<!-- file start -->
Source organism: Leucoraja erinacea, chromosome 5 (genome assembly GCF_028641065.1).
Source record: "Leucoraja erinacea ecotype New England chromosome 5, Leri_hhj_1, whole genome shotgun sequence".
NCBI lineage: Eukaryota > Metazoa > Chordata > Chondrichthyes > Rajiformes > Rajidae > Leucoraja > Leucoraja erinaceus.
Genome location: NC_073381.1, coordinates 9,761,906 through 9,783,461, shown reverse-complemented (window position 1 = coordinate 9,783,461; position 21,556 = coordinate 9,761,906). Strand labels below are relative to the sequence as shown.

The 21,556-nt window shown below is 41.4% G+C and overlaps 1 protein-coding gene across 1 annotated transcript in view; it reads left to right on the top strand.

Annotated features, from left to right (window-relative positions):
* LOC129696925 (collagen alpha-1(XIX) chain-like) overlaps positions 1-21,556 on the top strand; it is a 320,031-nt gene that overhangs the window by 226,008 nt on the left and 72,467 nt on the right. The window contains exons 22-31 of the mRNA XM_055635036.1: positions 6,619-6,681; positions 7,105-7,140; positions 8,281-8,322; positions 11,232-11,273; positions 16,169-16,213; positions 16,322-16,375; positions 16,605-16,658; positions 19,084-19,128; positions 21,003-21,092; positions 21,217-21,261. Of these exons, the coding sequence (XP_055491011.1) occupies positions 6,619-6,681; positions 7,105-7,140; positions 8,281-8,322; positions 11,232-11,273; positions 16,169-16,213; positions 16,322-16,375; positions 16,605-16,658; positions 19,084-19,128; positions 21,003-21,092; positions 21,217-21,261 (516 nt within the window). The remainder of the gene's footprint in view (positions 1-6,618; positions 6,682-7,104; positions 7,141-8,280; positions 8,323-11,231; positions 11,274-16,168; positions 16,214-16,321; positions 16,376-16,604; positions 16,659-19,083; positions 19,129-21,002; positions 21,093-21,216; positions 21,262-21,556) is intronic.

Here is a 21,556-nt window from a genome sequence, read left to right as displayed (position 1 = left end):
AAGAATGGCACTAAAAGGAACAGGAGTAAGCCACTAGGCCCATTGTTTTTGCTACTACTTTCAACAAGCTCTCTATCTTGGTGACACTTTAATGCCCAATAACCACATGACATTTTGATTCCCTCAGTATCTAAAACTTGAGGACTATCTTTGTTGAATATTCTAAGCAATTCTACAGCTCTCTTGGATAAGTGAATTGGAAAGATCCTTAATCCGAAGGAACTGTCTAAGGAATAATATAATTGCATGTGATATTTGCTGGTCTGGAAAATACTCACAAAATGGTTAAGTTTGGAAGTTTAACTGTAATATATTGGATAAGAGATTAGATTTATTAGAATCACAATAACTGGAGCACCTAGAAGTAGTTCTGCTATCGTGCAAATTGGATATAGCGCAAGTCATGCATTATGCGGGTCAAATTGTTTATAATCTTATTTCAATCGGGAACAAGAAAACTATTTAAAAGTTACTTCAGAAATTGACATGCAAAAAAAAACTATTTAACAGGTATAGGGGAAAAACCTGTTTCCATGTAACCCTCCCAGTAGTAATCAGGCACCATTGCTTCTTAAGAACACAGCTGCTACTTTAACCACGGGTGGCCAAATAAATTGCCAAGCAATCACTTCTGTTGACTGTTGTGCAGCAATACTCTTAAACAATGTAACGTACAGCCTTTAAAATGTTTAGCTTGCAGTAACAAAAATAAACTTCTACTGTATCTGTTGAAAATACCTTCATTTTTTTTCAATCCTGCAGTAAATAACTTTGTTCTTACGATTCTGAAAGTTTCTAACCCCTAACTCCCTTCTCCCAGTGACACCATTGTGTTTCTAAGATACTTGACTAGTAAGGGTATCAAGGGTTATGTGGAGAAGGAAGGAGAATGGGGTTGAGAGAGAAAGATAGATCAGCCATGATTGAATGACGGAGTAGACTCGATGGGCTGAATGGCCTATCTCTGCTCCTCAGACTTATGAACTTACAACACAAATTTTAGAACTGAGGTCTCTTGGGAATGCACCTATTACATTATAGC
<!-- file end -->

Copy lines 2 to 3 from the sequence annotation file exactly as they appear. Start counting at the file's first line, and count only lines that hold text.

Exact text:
Source record: "Leucoraja erinacea ecotype New England chromosome 5, Leri_hhj_1, whole genome shotgun sequence".
NCBI lineage: Eukaryota > Metazoa > Chordata > Chondrichthyes > Rajiformes > Rajidae > Leucoraja > Leucoraja erinaceus.